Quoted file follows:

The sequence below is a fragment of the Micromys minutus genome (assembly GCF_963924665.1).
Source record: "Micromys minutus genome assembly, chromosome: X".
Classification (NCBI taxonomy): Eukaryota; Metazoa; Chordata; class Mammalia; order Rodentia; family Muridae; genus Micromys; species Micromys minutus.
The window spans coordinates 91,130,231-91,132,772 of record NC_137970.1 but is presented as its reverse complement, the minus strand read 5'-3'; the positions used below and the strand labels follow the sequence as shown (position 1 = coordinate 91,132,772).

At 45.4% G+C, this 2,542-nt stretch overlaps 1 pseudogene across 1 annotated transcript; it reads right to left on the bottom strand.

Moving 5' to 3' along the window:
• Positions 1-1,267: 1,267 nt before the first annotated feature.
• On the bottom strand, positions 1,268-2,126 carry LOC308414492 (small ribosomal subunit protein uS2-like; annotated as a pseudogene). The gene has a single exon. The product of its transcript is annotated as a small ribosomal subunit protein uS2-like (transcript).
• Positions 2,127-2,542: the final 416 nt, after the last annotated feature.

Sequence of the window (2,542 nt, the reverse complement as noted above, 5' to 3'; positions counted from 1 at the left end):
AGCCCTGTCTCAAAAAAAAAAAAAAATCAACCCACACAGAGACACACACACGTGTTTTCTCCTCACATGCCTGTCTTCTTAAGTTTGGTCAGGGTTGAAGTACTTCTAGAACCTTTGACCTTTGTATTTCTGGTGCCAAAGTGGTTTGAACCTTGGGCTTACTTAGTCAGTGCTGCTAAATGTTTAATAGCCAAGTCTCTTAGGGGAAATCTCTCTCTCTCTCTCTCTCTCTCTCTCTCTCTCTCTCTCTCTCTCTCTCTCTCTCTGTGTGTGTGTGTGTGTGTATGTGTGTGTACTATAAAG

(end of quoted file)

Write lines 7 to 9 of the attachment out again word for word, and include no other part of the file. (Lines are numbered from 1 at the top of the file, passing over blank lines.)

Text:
• Positions 1-1,267: 1,267 nt before the first annotated feature.
• On the bottom strand, positions 1,268-2,126 carry LOC308414492 (small ribosomal subunit protein uS2-like; annotated as a pseudogene). The gene has a single exon. The product of its transcript is annotated as a small ribosomal subunit protein uS2-like (transcript).
• Positions 2,127-2,542: the final 416 nt, after the last annotated feature.